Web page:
Telecommunication has seen extremely significant advancement over the past several centuries. After ages of knowledge being almost exclusively conveyed in writing, the invention of the telegraph in 1840 set off a new era of rapid invention. With this new era came the ability to spread information much more easily over long distances in short times. As the desire for newer technologies increased, those technologies were swiftly supplied as inventions such as the telephone in 1876 and the radio in 1887 grew quickly into market items. Since then, those inventions have been drastically improved, and new technologies such as satellite relays and the internet have made telecommunication more efficient and extensive than ever before. In the novel Fahrenheit 451, Ray Bradbury depicts a future of indulgence in which certain implementations of telecommunication are cornerstone. Some of the predictions he made are not far from technologies we have today, and those advancements expected in our near future may bring us even closer to realizing the future that Bradbury has predicted.
In the novel, one of the key ideas is that all books have been banned under harsh penalty of law; it is under these conditions that the depicted telecommunication technologies should be considered. Bradbury predicts that in the future, television-like screens will take up entire walls, and even multiple walls. These “parlor screens” immerse the viewer in a cacophony of noise and imagery. There are also telephones used that call the name of the person at the other end. Mildred constantly has her “Seashell” in her ear; these devices receive audio signals from stations in the form of music, “news,” and endless talk (Bradbury 18). Near the end of the novel, Faber and Montag communicate using seashell-like “green bullets” implanted into the ear (Bradbury 90-1).
Modern technological developments certainly exhibit similarities to the predictions made by Bradbury in the mid-20th century. Although versions of some technologies – such as the television, radio, and telephone – already existed at the time of Bradbury’s writing the novel in 1953, the projections of these in the novel had slight differences and were much more advanced. The “parlor walls” mentioned in the novel are very much like the large, flat-screen televisions developed today; the largest television we have in the present is a whopping 150-inches measured diagonally (Paul). The “parlors” also exhibit features of modern surround-sound systems, which range greatly in sophistication. The telephones used in the novel are very similar to those used today; new technology that relays telephone calls over the internet (“VoIP”) allows for much greater quality and an extended array of specialized features (“Voice”). The “Seashells” are much like the portable radio devices of the present, and the “green bullets” are similar to modern-day cell phones and wireless headsets and earpieces. Overall, Bradbury’s predictions about telecommunication have been largely fulfilled, at least to an extent.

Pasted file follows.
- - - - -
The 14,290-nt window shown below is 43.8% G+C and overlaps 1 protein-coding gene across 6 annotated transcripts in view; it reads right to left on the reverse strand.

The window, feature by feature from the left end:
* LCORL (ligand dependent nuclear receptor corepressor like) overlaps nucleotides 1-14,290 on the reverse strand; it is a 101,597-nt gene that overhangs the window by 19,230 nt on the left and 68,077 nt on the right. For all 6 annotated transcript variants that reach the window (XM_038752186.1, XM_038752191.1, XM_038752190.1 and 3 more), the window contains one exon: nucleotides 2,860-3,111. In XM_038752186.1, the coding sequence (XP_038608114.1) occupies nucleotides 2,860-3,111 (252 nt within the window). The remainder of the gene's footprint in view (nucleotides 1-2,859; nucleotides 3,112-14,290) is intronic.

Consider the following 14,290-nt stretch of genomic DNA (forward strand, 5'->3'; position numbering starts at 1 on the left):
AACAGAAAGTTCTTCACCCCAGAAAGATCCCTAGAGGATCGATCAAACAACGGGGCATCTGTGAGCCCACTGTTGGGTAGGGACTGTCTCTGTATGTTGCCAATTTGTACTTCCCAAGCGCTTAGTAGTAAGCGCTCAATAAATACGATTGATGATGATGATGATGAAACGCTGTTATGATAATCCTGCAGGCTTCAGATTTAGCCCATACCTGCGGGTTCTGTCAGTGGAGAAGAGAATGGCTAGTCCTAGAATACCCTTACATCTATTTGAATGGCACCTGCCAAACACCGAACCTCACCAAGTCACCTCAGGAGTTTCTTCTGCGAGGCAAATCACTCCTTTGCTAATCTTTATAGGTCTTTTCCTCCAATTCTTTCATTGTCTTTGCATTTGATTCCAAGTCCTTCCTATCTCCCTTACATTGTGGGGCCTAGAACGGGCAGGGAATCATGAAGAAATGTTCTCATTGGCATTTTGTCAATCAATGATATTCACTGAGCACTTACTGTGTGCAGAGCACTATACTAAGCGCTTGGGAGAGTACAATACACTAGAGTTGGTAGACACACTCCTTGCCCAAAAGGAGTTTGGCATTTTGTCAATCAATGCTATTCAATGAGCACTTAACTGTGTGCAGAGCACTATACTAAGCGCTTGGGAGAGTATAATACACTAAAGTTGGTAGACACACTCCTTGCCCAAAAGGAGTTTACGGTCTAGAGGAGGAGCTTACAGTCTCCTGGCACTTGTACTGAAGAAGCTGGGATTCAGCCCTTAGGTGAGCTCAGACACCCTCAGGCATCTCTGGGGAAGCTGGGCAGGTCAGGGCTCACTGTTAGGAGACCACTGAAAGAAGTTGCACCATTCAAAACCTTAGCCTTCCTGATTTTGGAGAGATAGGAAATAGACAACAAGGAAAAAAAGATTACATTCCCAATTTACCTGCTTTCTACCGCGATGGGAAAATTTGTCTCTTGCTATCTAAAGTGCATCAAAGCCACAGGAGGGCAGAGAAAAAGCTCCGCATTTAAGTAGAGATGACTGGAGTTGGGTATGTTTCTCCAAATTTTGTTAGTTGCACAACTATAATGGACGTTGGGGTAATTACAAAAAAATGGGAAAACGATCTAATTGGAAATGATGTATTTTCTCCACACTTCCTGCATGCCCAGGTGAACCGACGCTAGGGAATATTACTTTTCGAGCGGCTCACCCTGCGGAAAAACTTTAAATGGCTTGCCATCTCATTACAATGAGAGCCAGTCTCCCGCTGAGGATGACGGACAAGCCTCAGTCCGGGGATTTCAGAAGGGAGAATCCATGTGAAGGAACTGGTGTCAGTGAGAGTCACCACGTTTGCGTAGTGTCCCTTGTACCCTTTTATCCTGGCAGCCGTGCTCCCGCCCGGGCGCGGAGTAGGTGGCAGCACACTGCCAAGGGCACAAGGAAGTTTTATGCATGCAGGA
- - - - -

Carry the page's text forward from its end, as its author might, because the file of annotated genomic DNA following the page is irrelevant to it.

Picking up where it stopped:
Telecommunications predictions for the near future extend beyond the limits of Bradbury’s. It is widely speculated that there will be a new “age” among telecommunication technologies, but it is unsure as of yet which of these technologies will prevail. In one scenario, it is predicted that the internet will experience rapid growth in popularity and development and surpass the telephone by 2012 (Engstrom). This seems likely given the recent expansion and ever-growing importance of the internet in the daily lives of the average modern person. Another predicted trend is an increase in digital video technologies, such as a reemergence of the several-times-tried video phone. This is especially viable now due to strides in data compression and the already widespread use of broadband “Voice over IP” technology. Mobile technology is also likely to be a focus in the years to come, probably focusing on more mobile and universal internet access and even video cell phones.
From Ray Bradbury’s predictions in the novel Fahrenheit 451, the implications of highly advanced and widely available telecommunications technologies can be dangerous if not kept in check. However, it is also true that with advancement in telecommunication comes even greater potential for ideas to be expressed freely, quickly, and easily. The modern era of the internet shows a focus on the desire for any information to be readily accessible at any time, from any place. Bradbury’s views of indulgence in such technologies showed that they had both positive and negative potentials, but if the technologies available in the near future are treated as tools for furthering knowledge, they will provide vast benefits to mankind.
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